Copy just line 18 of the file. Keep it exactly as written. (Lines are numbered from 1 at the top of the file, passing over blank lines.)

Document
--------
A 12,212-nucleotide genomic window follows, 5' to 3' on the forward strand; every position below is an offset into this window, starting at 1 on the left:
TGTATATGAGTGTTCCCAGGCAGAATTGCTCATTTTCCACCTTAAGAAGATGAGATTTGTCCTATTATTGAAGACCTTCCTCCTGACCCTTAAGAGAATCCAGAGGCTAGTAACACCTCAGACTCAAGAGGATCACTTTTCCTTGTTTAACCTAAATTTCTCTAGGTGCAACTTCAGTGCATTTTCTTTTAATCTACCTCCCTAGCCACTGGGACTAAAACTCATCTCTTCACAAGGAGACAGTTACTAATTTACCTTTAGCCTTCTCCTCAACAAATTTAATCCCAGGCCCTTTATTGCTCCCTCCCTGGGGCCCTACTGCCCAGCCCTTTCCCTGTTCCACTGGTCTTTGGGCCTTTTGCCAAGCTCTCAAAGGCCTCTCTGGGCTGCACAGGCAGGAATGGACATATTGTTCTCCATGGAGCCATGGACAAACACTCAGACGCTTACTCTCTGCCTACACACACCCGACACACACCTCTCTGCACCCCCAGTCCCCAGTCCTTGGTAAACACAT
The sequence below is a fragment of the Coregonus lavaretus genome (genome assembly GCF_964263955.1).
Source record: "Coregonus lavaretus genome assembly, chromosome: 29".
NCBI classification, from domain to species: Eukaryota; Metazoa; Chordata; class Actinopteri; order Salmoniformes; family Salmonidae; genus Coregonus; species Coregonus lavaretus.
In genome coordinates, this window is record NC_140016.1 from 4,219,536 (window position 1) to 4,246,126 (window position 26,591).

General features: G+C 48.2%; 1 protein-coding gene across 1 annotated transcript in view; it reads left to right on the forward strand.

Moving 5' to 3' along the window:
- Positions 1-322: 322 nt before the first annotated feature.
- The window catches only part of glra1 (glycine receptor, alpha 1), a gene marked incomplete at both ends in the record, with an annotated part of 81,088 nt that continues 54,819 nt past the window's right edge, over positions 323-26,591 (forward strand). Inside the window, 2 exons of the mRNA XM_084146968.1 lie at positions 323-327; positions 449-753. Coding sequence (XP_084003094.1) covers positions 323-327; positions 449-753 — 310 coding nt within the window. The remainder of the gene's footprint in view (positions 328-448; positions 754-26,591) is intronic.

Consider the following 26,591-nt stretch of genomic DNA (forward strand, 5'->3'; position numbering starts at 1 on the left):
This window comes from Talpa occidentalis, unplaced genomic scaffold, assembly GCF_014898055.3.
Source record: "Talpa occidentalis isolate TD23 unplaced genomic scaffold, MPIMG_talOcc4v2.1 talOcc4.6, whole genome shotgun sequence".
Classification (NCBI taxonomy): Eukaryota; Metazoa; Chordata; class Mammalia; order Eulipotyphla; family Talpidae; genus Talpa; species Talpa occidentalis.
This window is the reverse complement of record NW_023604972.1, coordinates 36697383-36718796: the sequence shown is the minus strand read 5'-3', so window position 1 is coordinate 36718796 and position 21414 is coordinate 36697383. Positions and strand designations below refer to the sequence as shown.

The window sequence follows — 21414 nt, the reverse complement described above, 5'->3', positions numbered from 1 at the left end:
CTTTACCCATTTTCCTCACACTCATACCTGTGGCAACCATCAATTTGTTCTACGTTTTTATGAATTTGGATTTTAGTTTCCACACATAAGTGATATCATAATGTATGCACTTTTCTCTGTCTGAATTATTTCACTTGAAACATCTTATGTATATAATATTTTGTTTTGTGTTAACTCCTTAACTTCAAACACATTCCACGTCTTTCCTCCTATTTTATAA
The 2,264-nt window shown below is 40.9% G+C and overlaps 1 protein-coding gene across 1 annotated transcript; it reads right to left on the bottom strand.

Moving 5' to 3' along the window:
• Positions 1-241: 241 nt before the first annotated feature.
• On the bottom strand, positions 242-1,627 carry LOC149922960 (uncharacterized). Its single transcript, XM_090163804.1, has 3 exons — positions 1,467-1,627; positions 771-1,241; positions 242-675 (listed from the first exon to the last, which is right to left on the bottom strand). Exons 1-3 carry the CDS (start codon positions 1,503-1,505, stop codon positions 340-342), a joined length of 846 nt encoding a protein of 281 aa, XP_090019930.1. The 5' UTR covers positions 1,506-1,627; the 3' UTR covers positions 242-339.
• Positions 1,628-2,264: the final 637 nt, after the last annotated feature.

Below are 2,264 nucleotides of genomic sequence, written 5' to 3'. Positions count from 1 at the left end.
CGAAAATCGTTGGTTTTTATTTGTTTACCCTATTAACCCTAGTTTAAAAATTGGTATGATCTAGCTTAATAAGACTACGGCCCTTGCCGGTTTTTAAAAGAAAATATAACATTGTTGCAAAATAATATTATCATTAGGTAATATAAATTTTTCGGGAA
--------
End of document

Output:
The 2,264-nt window shown below is 40.9% G+C and overlaps 1 protein-coding gene across 1 annotated transcript; it reads right to left on the bottom strand.